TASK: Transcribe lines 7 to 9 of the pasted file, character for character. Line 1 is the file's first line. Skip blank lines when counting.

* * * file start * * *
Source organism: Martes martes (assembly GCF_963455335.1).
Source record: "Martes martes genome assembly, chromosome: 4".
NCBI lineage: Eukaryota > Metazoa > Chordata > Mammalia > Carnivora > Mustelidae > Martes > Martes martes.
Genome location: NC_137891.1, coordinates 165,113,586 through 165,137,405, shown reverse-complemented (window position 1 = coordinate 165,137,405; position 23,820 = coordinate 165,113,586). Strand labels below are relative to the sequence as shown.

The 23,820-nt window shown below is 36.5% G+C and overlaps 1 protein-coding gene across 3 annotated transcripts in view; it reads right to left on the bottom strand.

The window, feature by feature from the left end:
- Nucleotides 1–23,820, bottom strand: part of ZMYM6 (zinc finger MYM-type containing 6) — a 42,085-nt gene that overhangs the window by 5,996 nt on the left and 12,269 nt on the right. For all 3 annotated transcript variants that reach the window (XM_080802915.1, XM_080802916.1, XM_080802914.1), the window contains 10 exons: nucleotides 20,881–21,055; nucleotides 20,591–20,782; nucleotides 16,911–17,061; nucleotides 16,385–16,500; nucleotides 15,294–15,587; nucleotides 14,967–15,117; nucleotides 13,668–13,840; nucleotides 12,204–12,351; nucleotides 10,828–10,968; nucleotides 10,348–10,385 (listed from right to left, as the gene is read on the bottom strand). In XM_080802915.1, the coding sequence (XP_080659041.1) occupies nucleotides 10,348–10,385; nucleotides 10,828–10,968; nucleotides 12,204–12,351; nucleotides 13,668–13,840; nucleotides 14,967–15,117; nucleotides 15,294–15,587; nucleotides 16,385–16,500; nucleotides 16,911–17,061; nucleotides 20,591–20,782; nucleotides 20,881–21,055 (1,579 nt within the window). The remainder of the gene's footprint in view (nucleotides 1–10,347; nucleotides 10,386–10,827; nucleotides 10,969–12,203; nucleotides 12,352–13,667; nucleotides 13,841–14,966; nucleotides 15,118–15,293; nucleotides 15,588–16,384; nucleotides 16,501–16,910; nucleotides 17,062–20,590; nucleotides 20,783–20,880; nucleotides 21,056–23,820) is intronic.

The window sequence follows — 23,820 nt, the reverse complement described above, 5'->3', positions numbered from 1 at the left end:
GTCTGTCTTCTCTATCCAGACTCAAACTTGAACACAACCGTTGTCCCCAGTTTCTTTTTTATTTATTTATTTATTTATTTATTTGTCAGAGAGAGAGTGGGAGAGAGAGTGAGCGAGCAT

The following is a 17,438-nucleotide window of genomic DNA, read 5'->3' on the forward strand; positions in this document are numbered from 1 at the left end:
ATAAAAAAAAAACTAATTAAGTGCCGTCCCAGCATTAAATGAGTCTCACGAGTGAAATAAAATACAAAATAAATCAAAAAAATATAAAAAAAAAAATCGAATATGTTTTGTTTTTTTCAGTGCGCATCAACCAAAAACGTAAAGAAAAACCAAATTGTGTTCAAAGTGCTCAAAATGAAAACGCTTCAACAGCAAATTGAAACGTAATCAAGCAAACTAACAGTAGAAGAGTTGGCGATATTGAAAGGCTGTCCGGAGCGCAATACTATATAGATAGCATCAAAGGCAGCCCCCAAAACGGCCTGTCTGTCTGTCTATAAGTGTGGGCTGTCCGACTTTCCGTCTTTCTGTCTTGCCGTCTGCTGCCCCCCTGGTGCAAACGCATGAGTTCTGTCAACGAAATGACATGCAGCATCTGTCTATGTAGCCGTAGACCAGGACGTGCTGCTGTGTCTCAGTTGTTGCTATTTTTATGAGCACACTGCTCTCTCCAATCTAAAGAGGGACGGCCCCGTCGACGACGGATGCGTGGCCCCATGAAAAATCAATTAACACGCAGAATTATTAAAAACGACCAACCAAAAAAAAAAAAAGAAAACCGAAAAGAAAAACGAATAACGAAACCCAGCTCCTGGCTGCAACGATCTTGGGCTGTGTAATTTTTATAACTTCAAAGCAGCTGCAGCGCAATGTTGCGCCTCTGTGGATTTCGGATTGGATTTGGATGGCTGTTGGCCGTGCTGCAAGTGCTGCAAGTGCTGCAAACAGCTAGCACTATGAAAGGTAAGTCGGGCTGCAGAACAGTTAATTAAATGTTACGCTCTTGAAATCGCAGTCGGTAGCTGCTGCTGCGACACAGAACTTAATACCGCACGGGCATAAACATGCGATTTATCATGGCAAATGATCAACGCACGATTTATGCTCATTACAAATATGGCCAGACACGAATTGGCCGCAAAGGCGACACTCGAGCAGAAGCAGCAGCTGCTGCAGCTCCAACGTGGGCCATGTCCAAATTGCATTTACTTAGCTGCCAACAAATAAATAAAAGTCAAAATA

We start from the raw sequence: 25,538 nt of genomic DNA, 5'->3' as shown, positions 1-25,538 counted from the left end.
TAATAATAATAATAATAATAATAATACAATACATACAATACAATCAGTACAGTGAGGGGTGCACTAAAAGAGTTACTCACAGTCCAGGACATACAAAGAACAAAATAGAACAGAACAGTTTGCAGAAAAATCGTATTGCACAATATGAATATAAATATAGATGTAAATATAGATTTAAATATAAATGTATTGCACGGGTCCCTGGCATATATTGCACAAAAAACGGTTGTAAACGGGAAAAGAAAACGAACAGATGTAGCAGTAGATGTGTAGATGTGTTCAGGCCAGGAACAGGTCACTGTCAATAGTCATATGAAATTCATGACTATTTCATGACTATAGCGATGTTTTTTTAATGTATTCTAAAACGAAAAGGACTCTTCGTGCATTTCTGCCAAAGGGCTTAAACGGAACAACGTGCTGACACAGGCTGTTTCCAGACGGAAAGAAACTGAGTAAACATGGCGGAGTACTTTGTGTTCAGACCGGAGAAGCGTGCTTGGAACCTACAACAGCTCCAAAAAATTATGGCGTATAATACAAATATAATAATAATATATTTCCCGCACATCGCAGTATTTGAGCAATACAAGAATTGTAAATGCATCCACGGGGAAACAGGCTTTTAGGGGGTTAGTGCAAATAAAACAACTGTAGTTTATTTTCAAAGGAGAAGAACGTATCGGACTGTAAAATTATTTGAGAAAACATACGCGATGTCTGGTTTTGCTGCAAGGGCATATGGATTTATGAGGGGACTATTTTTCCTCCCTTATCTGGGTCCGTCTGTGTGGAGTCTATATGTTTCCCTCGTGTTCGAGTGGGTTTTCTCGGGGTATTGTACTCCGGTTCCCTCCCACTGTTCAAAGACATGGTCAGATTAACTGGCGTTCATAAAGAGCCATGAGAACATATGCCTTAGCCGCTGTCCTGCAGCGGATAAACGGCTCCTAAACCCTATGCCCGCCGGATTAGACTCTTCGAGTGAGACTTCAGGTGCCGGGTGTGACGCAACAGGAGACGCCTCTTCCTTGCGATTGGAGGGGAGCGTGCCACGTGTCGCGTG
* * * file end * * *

- Nucleotides 1–23,820, bottom strand: part of ZMYM6 (zinc finger MYM-type containing 6) — a 42,085-nt gene that overhangs the window by 5,996 nt on the left and 12,269 nt on the right. For all 3 annotated transcript variants that reach the window (XM_080802915.1, XM_080802916.1, XM_080802914.1), the window contains 10 exons: nucleotides 20,881–21,055; nucleotides 20,591–20,782; nucleotides 16,911–17,061; nucleotides 16,385–16,500; nucleotides 15,294–15,587; nucleotides 14,967–15,117; nucleotides 13,668–13,840; nucleotides 12,204–12,351; nucleotides 10,828–10,968; nucleotides 10,348–10,385 (listed from right to left, as the gene is read on the bottom strand). In XM_080802915.1, the coding sequence (XP_080659041.1) occupies nucleotides 10,348–10,385; nucleotides 10,828–10,968; nucleotides 12,204–12,351; nucleotides 13,668–13,840; nucleotides 14,967–15,117; nucleotides 15,294–15,587; nucleotides 16,385–16,500; nucleotides 16,911–17,061; nucleotides 20,591–20,782; nucleotides 20,881–21,055 (1,579 nt within the window). The remainder of the gene's footprint in view (nucleotides 1–10,347; nucleotides 10,386–10,827; nucleotides 10,969–12,203; nucleotides 12,352–13,667; nucleotides 13,841–14,966; nucleotides 15,118–15,293; nucleotides 15,588–16,384; nucleotides 16,501–16,910; nucleotides 17,062–20,590; nucleotides 20,783–20,880; nucleotides 21,056–23,820) is intronic.

The window sequence follows — 23,820 nt, the reverse complement described above, 5'->3', positions numbered from 1 at the left end:
GTCTGTCTTCTCTATCCAGACTCAAACTTGAACACAACCGTTGTCCCCAGTTTCTTTTTTATTTATTTATTTATTTATTTATTTGTCAGAGAGAGAGTGGGAGAGAGAGTGAGCGAGCAT